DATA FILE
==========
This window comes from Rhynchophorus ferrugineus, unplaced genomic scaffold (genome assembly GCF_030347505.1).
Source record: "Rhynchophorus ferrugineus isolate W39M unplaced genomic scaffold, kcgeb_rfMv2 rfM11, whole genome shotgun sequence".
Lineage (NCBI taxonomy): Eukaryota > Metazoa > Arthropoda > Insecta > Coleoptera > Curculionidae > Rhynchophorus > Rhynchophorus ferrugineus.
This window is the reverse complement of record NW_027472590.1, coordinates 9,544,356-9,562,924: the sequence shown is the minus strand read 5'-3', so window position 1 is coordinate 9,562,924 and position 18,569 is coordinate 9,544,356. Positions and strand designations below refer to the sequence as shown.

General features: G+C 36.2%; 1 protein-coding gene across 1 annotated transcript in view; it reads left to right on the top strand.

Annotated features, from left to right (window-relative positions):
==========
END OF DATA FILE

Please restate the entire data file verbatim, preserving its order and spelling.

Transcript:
This window comes from Rhynchophorus ferrugineus, unplaced genomic scaffold (genome assembly GCF_030347505.1).
Source record: "Rhynchophorus ferrugineus isolate W39M unplaced genomic scaffold, kcgeb_rfMv2 rfM11, whole genome shotgun sequence".
Lineage (NCBI taxonomy): Eukaryota > Metazoa > Arthropoda > Insecta > Coleoptera > Curculionidae > Rhynchophorus > Rhynchophorus ferrugineus.
This window is the reverse complement of record NW_027472590.1, coordinates 9,544,356-9,562,924: the sequence shown is the minus strand read 5'-3', so window position 1 is coordinate 9,562,924 and position 18,569 is coordinate 9,544,356. Positions and strand designations below refer to the sequence as shown.

General features: G+C 36.2%; 1 protein-coding gene across 1 annotated transcript in view; it reads left to right on the top strand.

Annotated features, from left to right (window-relative positions):